UBC Theses and Dissertations
Etching of wood by glow-discharge plasma Jamali, Arash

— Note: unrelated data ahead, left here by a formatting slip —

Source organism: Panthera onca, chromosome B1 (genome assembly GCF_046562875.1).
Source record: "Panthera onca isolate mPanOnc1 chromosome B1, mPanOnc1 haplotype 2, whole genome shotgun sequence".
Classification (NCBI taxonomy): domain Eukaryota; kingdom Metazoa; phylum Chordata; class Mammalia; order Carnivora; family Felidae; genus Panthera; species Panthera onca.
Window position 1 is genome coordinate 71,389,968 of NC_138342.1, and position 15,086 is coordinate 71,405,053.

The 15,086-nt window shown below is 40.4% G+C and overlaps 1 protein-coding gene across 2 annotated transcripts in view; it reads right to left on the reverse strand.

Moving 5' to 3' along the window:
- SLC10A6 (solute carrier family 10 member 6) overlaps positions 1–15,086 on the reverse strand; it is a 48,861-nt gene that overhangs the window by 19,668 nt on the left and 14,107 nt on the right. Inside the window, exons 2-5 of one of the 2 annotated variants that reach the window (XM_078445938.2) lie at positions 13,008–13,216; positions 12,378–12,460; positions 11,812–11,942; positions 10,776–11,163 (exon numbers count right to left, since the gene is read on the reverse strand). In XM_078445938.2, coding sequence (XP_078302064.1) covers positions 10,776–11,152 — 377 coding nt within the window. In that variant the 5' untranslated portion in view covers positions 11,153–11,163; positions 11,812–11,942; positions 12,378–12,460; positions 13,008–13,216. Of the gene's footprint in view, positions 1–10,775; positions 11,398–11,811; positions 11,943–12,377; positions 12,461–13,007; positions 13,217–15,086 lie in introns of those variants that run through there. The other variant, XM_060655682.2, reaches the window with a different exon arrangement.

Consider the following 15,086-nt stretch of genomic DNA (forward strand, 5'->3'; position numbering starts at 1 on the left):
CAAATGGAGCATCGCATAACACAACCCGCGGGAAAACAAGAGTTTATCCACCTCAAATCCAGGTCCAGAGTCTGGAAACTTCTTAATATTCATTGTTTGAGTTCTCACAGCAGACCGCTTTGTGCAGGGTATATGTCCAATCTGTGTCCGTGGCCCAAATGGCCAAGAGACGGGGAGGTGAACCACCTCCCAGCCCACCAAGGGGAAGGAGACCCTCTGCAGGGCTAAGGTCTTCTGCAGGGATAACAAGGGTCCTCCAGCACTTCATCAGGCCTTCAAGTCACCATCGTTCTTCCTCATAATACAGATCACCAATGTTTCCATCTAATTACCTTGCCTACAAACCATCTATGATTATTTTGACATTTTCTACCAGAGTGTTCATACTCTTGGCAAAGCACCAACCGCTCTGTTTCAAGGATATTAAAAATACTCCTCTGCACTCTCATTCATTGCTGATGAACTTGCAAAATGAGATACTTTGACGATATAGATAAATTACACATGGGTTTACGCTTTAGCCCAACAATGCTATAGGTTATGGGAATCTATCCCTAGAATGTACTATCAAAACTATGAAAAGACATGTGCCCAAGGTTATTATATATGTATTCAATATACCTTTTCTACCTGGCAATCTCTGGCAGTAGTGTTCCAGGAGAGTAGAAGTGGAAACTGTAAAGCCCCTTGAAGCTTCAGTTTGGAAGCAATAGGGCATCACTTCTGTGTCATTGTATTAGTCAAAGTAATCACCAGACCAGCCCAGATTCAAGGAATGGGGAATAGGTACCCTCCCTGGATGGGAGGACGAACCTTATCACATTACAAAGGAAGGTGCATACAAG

In this thesis I hypothesize that plasma will etch wood surfaces, produce new cell wall microstructures, and change the surface chemistry of wood because of differential etching of wood’s polymeric constituents. I also examine factors affecting the etching of wood by plasma, and applications of plasma etching for wood processing. Scanning electron and light microscopy and white light confocal profilometry were used to examine etching of wood surfaces. Wet chemical analysis, FTIR and XPS spectroscopy were used to analyze chemical changes at the surface of plasma-treated wood. Experiments were also performed to examine the effect of plasma treatments on the color of blue-stained wood, the morphology of fungal hyphae and the adhesion and performance of coatings on hot-oil modified wood. Exposure of wood to plasma caused etching of wood cell walls and created new surface microstructures. Regions of cell walls that were rich in lignin such as the middle lamella were etched more slowly by plasma. Confocal profilometry of wood exposed to plasma revealed a strong relationship between plasma treatment time and etching of cell walls, and same technique found that lignin pellets were etched more slowly than cellulose pellets. Plasma reduced the levels of carbohydrate at the surface of modified wood, which resulted in a relative increase in lignin content. Plasma treatment improved the effectiveness of hypochlorite bleach at removing blue-stain from wood and it prevented the discoloration of a white acrylic paint on hot-oil modified wood exposed to natural weathering. However, plasma treatment of hot-oil modified wood did not have positive effects on the adhesion and exterior performance of a range of other coatings (mainly semi-transparent stains). I conclude that prolonged exposure to plasma can etch wood cell walls, but cell wall layers that are rich in lignin are degraded more slowly. Plasma etching of wood mainly depends on treatment time and also on the structure and chemical composition of wood. Plasma treatment is an efficient pre-treatment for bleaching of blue-stained wood and reducing the discoloration of white acrylic paint on hot-oil modified wood.
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